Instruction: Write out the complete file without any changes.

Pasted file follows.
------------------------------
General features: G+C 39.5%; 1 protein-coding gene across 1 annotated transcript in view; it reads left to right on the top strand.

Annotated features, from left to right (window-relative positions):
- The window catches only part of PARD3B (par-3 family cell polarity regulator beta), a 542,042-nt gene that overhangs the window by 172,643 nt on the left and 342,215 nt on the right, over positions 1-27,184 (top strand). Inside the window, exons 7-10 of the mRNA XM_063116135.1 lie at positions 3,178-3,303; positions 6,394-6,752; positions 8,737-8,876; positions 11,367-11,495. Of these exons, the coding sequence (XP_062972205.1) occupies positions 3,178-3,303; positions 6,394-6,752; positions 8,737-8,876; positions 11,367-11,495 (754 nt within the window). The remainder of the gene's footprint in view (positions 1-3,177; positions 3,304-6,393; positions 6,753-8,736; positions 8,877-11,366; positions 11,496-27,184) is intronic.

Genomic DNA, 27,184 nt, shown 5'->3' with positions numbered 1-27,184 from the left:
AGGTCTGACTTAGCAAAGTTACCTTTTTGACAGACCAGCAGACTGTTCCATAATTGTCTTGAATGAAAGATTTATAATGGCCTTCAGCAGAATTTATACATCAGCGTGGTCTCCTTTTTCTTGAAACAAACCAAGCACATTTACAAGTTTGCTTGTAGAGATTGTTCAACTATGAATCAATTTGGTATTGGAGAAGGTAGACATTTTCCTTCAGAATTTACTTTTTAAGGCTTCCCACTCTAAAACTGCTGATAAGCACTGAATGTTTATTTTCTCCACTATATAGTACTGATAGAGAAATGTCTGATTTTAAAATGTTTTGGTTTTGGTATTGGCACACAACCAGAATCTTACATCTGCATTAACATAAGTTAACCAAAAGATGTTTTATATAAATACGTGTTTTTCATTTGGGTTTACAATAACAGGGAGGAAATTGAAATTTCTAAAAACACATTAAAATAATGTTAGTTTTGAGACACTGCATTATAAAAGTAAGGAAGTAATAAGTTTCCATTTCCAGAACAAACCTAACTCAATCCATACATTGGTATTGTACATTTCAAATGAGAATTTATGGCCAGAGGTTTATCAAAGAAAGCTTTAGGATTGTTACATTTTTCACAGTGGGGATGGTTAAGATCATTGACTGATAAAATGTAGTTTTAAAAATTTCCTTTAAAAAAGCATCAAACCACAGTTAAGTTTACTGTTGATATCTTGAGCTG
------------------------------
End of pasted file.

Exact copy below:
General features: G+C 39.5%; 1 protein-coding gene across 1 annotated transcript in view; it reads left to right on the top strand.

Annotated features, from left to right (window-relative positions):
- The window catches only part of PARD3B (par-3 family cell polarity regulator beta), a 542,042-nt gene that overhangs the window by 172,643 nt on the left and 342,215 nt on the right, over positions 1-27,184 (top strand). Inside the window, exons 7-10 of the mRNA XM_063116135.1 lie at positions 3,178-3,303; positions 6,394-6,752; positions 8,737-8,876; positions 11,367-11,495. Of these exons, the coding sequence (XP_062972205.1) occupies positions 3,178-3,303; positions 6,394-6,752; positions 8,737-8,876; positions 11,367-11,495 (754 nt within the window). The remainder of the gene's footprint in view (positions 1-3,177; positions 3,304-6,393; positions 6,753-8,736; positions 8,877-11,366; positions 11,496-27,184) is intronic.

Genomic DNA, 27,184 nt, shown 5'->3' with positions numbered 1-27,184 from the left:
AGGTCTGACTTAGCAAAGTTACCTTTTTGACAGACCAGCAGACTGTTCCATAATTGTCTTGAATGAAAGATTTATAATGGCCTTCAGCAGAATTTATACATCAGCGTGGTCTCCTTTTTCTTGAAACAAACCAAGCACATTTACAAGTTTGCTTGTAGAGATTGTTCAACTATGAATCAATTTGGTATTGGAGAAGGTAGACATTTTCCTTCAGAATTTACTTTTTAAGGCTTCCCACTCTAAAACTGCTGATAAGCACTGAATGTTTATTTTCTCCACTATATAGTACTGATAGAGAAATGTCTGATTTTAAAATGTTTTGGTTTTGGTATTGGCACACAACCAGAATCTTACATCTGCATTAACATAAGTTAACCAAAAGATGTTTTATATAAATACGTGTTTTTCATTTGGGTTTACAATAACAGGGAGGAAATTGAAATTTCTAAAAACACATTAAAATAATGTTAGTTTTGAGACACTGCATTATAAAAGTAAGGAAGTAATAAGTTTCCATTTCCAGAACAAACCTAACTCAATCCATACATTGGTATTGTACATTTCAAATGAGAATTTATGGCCAGAGGTTTATCAAAGAAAGCTTTAGGATTGTTACATTTTTCACAGTGGGGATGGTTAAGATCATTGACTGATAAAATGTAGTTTTAAAAATTTCCTTTAAAAAAGCATCAAACCACAGTTAAGTTTACTGTTGATATCTTGAGCTG